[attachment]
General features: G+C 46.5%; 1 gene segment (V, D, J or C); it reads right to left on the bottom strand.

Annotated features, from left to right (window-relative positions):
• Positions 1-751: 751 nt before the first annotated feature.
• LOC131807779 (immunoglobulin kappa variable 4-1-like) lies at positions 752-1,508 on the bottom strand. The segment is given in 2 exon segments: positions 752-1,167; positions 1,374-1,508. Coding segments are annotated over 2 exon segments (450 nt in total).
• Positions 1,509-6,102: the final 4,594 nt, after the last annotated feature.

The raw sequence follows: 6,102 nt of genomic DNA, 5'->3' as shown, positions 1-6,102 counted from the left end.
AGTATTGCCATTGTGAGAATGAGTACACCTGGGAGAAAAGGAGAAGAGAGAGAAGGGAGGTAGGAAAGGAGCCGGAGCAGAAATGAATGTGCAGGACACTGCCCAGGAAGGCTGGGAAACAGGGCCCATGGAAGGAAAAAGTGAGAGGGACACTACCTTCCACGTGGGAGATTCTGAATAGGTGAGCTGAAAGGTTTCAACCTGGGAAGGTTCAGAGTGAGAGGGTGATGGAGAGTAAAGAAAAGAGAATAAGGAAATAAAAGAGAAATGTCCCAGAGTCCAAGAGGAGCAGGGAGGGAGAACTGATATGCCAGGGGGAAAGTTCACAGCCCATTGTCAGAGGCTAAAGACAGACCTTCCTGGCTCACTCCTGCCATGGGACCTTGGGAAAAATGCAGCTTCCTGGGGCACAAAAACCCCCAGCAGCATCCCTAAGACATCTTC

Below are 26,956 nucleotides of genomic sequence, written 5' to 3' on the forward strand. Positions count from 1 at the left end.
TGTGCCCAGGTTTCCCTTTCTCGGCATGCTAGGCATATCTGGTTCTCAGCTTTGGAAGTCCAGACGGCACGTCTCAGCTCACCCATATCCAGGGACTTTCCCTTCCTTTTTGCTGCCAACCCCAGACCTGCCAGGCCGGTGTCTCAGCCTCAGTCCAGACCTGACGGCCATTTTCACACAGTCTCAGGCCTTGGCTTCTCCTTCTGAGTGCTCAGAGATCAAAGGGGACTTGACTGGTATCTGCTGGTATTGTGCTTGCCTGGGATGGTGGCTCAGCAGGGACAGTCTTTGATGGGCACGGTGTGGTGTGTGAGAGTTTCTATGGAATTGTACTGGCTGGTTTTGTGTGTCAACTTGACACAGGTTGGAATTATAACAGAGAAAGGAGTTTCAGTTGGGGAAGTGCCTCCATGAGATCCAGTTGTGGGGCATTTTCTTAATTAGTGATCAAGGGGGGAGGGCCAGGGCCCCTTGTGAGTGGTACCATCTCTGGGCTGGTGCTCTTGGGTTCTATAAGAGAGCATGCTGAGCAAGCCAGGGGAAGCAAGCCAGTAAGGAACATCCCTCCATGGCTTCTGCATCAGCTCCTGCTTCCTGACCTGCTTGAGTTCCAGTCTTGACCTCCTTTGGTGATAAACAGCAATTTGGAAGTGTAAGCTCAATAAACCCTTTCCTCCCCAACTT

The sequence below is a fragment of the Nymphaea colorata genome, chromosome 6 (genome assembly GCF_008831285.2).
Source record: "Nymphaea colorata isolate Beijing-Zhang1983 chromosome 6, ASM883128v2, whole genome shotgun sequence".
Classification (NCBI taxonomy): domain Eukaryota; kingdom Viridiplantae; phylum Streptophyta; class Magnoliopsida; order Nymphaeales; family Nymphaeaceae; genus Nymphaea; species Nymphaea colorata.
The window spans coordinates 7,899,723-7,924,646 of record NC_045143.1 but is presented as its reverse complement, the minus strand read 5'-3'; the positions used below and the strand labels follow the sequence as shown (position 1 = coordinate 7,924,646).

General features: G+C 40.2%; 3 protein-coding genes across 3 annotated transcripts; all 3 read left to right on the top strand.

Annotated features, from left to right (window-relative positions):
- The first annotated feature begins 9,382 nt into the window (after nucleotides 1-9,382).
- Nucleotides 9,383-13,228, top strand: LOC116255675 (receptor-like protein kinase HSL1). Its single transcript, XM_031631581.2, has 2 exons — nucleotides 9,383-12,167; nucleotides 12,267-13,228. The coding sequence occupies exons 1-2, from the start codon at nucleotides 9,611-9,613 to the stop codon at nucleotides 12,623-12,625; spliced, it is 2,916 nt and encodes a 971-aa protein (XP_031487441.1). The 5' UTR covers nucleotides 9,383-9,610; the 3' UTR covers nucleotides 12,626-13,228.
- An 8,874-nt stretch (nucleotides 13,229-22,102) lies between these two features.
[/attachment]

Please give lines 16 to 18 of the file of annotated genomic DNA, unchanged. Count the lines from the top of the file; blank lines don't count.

- The first annotated feature begins 9,382 nt into the window (after nucleotides 1-9,382).
- Nucleotides 9,383-13,228, top strand: LOC116255675 (receptor-like protein kinase HSL1). Its single transcript, XM_031631581.2, has 2 exons — nucleotides 9,383-12,167; nucleotides 12,267-13,228. The coding sequence occupies exons 1-2, from the start codon at nucleotides 9,611-9,613 to the stop codon at nucleotides 12,623-12,625; spliced, it is 2,916 nt and encodes a 971-aa protein (XP_031487441.1). The 5' UTR covers nucleotides 9,383-9,610; the 3' UTR covers nucleotides 12,626-13,228.
- An 8,874-nt stretch (nucleotides 13,229-22,102) lies between these two features.